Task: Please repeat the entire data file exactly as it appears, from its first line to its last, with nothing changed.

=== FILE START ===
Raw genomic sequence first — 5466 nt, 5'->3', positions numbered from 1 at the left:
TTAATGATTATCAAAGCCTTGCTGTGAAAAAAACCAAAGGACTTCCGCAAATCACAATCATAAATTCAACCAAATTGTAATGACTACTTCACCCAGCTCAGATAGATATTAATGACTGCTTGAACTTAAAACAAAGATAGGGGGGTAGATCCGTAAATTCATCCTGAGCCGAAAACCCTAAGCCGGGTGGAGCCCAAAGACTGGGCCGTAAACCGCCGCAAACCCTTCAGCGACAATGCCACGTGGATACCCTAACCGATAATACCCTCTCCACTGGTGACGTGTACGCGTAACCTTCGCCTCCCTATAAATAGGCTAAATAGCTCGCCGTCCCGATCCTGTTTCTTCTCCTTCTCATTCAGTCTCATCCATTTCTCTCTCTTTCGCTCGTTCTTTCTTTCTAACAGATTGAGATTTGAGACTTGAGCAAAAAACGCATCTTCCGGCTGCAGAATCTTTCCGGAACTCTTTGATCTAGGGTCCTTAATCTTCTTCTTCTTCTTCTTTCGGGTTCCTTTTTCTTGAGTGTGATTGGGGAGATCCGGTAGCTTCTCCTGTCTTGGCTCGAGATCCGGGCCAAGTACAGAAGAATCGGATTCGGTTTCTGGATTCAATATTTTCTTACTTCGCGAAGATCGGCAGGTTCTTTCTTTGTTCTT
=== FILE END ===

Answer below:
Raw genomic sequence first — 5466 nt, 5'->3', positions numbered from 1 at the left:
TTAATGATTATCAAAGCCTTGCTGTGAAAAAAACCAAAGGACTTCCGCAAATCACAATCATAAATTCAACCAAATTGTAATGACTACTTCACCCAGCTCAGATAGATATTAATGACTGCTTGAACTTAAAACAAAGATAGGGGGGTAGATCCGTAAATTCATCCTGAGCCGAAAACCCTAAGCCGGGTGGAGCCCAAAGACTGGGCCGTAAACCGCCGCAAACCCTTCAGCGACAATGCCACGTGGATACCCTAACCGATAATACCCTCTCCACTGGTGACGTGTACGCGTAACCTTCGCCTCCCTATAAATAGGCTAAATAGCTCGCCGTCCCGATCCTGTTTCTTCTCCTTCTCATTCAGTCTCATCCATTTCTCTCTCTTTCGCTCGTTCTTTCTTTCTAACAGATTGAGATTTGAGACTTGAGCAAAAAACGCATCTTCCGGCTGCAGAATCTTTCCGGAACTCTTTGATCTAGGGTCCTTAATCTTCTTCTTCTTCTTCTTTCGGGTTCCTTTTTCTTGAGTGTGATTGGGGAGATCCGGTAGCTTCTCCTGTCTTGGCTCGAGATCCGGGCCAAGTACAGAAGAATCGGATTCGGTTTCTGGATTCAATATTTTCTTACTTCGCGAAGATCGGCAGGTTCTTTCTTTGTTCTT